Tuesday, July 12, 2011

Questions for Secretary Sebelius on IPAB

Today begins a double-header of IPAB-related hearings in the House; Secretary Sebelius will be testifying before the House Budget Committee this morning, and before the Energy and Commerce Committee tomorrow morning.  In advance of these hearings, we’ve prepared a list of possible questions surrounding IPAB – Obamacare’s board of unelected bureaucrats – that the Secretary’s testimony may help resolve:

Fiscal Impact

  1. Both the Congressional Budget Office and the Medicare trustees agree that the Medicare program is running permanent deficits and will never come into balance absent reform.  Given this dire fiscal situation, exactly how long will IPAB extend the solvency of the Medicare program?


  1. You recently wrote in a Politico op-ed that “contrary to critics’ contentions, the board’s work will be transparent, independent, and accountable to Congress and the President.”  Where in the statute is the requirement that IPAB’s bureaucrats conduct a public process, and solicit public comment, prior to issuing its recommendations?  Put another way, is there anything prohibiting IPAB members from negotiating backroom deals regarding their recommendations, similar to the “rock-solid deal” the Administration struck behind closed doors with Big Pharma?
  2. In May the Administration proposed requiring state Medicaid programs to obtain public comments before reducing provider reimbursement levels.  Why is the Obama Administration imposing public comment requirements on state Medicaid programs, but not imposing a similar requirement on its controversial IPAB?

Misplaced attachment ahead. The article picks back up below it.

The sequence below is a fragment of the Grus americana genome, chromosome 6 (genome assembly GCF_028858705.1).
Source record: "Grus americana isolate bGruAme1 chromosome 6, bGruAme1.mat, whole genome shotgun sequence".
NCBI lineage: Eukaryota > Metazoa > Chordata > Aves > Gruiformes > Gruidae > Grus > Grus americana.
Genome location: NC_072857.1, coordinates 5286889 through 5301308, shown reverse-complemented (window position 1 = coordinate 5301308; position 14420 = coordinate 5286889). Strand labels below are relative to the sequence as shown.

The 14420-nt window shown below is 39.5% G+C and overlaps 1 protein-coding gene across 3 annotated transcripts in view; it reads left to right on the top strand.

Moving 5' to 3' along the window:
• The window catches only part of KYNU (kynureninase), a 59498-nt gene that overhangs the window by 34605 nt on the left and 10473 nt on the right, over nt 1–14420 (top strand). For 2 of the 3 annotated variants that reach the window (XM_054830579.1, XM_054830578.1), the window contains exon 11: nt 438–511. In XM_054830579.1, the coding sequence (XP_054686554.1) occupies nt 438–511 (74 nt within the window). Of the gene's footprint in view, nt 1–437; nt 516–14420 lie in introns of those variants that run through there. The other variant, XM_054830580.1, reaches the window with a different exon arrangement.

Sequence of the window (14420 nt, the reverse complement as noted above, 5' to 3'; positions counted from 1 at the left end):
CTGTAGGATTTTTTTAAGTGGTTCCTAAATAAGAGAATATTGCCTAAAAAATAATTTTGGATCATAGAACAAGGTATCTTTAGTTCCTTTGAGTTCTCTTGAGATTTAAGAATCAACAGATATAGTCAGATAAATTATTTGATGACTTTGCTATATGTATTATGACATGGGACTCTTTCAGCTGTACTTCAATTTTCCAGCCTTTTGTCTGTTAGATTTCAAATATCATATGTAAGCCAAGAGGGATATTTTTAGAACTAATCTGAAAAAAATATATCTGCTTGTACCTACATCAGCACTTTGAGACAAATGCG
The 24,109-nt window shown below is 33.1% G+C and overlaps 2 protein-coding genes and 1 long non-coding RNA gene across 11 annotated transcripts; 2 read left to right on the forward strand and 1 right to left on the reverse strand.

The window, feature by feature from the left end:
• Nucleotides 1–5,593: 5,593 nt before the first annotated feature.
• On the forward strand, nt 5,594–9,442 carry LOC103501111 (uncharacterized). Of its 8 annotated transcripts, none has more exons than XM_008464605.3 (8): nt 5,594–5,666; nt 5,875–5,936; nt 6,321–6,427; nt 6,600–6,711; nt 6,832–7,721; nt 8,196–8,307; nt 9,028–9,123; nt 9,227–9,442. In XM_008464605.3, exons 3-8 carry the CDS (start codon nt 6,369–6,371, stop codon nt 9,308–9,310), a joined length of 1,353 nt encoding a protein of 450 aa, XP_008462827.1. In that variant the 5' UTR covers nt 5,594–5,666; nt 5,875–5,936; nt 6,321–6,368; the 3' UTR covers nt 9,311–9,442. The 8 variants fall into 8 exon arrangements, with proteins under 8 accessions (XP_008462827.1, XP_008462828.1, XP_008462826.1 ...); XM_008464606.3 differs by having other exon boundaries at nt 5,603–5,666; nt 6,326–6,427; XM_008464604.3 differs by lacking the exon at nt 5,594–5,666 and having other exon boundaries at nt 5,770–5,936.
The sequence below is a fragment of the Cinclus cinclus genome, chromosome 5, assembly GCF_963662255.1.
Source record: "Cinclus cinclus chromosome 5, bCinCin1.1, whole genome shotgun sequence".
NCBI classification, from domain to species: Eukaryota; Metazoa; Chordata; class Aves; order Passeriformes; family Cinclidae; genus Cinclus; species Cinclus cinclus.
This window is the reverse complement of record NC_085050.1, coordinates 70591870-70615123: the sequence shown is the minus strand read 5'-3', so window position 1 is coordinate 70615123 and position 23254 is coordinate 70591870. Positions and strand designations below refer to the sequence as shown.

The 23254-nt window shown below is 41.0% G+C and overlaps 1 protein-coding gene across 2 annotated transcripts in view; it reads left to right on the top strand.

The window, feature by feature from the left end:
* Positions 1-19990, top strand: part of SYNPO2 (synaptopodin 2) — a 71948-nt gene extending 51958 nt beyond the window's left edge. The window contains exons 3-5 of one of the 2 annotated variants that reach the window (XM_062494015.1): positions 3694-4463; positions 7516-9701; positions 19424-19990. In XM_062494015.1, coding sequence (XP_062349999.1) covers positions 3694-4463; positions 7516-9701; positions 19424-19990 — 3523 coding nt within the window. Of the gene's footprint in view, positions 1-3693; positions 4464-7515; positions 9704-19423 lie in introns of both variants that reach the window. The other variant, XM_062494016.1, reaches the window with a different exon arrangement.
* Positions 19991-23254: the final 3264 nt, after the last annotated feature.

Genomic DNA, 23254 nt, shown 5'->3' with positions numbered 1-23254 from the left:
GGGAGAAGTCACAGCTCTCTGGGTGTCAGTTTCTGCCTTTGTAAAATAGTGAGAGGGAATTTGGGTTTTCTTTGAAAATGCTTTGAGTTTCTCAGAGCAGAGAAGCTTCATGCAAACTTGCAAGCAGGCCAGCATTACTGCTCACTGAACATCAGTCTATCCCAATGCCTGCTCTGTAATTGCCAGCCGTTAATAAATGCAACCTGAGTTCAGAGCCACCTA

1. Your Politico op-ed notes that “economists” will comprise some of the “health experts” appointed to IPAB.  Why do you believe economists are qualified to pass judgment on health care treatments?
  2. According to the statute, a majority of IPAB members must not be “individuals who are directly involved in the provision” of health care services.  Do you believe it’s appropriate that a majority of IPAB’s members must be bureaucrats rather than doctors and nurses who treat patients firsthand?
  3. Why hasn’t the President nominated his appointees to IPAB yet?  The statute gives the board $15 million in mandatory funding, beginning in October.  If the President believes IPAB is such a good thing, why hasn’t he nominated members promptly, so the board can be up and running in short order?